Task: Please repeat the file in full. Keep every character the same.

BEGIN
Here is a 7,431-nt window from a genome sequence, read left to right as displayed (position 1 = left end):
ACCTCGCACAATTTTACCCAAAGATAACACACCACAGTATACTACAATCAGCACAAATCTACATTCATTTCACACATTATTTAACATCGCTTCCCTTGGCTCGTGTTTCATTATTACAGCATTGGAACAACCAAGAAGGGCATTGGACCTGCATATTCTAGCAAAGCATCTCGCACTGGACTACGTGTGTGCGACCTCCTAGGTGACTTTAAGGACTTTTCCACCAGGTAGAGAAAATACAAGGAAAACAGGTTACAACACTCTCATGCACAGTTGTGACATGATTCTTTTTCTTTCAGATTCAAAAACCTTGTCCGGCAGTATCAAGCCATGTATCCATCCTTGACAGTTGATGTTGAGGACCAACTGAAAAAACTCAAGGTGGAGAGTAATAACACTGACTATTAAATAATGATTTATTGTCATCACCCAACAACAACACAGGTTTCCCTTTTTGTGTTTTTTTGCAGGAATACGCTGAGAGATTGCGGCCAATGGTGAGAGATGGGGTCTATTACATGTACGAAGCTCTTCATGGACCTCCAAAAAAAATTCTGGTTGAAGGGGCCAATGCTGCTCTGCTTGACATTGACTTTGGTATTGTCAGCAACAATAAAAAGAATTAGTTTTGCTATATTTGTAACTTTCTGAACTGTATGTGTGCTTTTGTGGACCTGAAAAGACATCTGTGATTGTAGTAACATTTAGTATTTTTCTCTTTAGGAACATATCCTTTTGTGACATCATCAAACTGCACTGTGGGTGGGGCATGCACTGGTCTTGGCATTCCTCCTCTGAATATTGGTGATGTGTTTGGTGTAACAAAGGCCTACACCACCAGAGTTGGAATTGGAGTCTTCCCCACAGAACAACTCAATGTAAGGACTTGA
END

Here is a 7,431-nt window from a genome sequence, read left to right as displayed (position 1 = left end):
ACCTCGCACAATTTTACCCAAAGATAACACACCACAGTATACTACAATCAGCACAAATCTACATTCATTTCACACATTATTTAACATCGCTTCCCTTGGCTCGTGTTTCATTATTACAGCATTGGAACAACCAAGAAGGGCATTGGACCTGCATATTCTAGCAAAGCATCTCGCACTGGACTACGTGTGTGCGACCTCCTAGGTGACTTTAAGGACTTTTCCACCAGGTAGAGAAAATACAAGGAAAACAGGTTACAACACTCTCATGCACAGTTGTGACATGATTCTTTTTCTTTCAGATTCAAAAACCTTGTCCGGCAGTATCAAGCCATGTATCCATCCTTGACAGTTGATGTTGAGGACCAACTGAAAAAACTCAAGGTGGAGAGTAATAACACTGACTATTAAATAATGATTTATTGTCATCACCCAACAACAACACAGGTTTCCCTTTTTGTGTTTTTTTGCAGGAATACGCTGAGAGATTGCGGCCAATGGTGAGAGATGGGGTCTATTACATGTACGAAGCTCTTCATGGACCTCCAAAAAAAATTCTGGTTGAAGGGGCCAATGCTGCTCTGCTTGACATTGACTTTGGTATTGTCAGCAACAATAAAAAGAATTAGTTTTGCTATATTTGTAACTTTCTGAACTGTATGTGTGCTTTTGTGGACCTGAAAAGACATCTGTGATTGTAGTAACATTTAGTATTTTTCTCTTTAGGAACATATCCTTTTGTGACATCATCAAACTGCACTGTGGGTGGGGCATGCACTGGTCTTGGCATTCCTCCTCTGAATATTGGTGATGTGTTTGGTGTAACAAAGGCCTACACCACCAGAGTTGGAATTGGAGTCTTCCCCACAGAACAACTCAATGTAAGGACTTGA